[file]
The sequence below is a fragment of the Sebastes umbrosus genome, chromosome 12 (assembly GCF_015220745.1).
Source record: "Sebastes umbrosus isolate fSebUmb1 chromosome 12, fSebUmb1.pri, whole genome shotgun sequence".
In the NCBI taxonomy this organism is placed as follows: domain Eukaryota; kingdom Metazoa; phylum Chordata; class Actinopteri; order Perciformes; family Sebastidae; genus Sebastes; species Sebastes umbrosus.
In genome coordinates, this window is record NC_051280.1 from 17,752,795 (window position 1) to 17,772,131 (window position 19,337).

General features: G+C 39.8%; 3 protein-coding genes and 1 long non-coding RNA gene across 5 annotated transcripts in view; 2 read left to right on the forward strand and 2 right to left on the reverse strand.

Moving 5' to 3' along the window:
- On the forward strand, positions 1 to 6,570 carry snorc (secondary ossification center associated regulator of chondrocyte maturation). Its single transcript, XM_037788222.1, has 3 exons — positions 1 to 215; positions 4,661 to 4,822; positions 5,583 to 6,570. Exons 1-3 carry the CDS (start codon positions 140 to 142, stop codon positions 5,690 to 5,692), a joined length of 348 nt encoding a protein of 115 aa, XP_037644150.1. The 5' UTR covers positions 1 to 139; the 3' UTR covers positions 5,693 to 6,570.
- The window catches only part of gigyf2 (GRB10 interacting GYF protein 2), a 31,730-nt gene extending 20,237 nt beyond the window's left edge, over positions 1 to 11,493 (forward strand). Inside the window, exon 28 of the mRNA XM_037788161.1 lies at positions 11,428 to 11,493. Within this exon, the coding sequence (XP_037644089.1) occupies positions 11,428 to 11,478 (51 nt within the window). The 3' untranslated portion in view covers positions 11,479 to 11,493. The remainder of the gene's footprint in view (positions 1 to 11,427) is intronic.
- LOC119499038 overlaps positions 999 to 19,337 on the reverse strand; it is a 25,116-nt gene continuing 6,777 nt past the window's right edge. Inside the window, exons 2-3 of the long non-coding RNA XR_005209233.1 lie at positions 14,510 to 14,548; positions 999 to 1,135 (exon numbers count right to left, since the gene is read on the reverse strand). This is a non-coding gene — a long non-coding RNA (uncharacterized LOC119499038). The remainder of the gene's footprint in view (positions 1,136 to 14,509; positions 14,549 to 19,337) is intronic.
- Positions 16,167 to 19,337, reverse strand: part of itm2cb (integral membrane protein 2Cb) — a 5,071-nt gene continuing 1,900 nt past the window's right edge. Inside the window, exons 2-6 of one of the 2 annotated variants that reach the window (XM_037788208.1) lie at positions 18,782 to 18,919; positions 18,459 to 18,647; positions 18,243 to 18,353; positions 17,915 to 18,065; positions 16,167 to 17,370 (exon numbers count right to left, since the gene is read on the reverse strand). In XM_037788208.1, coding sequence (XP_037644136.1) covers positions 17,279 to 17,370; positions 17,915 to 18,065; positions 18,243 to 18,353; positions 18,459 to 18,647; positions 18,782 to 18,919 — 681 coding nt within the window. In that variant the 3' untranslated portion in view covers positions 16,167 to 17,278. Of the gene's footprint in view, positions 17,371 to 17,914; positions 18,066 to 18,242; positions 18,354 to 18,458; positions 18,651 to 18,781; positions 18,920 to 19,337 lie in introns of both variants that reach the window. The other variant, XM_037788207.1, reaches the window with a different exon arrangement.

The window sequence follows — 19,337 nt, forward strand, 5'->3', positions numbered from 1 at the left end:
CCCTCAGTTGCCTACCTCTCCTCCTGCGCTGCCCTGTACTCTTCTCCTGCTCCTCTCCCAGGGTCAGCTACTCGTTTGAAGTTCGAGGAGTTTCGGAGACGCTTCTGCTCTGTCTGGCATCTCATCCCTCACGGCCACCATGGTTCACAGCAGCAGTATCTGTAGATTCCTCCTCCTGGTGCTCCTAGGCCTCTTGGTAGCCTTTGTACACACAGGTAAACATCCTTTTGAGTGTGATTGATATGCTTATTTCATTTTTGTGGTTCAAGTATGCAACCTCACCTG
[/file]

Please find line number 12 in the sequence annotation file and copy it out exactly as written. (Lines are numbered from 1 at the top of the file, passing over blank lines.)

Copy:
CCCTCAGTTGCCTACCTCTCCTCCTGCGCTGCCCTGTACTCTTCTCCTGCTCCTCTCCCAGGGTCAGCTACTCGTTTGAAGTTCGAGGAGTTTCGGAGACGCTTCTGCTCTGTCTGGCATCTCATCCCTCACGGCCACCATGGTTCACAGCAGCAGTATCTGTAGATTCCTCCTCCTGGTGCTCCTAGGCCTCTTGGTAGCCTTTGTACACACAGGTAAACATCCTTTTGAGTGTGATTGATATGCTTATTTCATTTTTGTGGTTCAAGTATGCAACCTCACCTG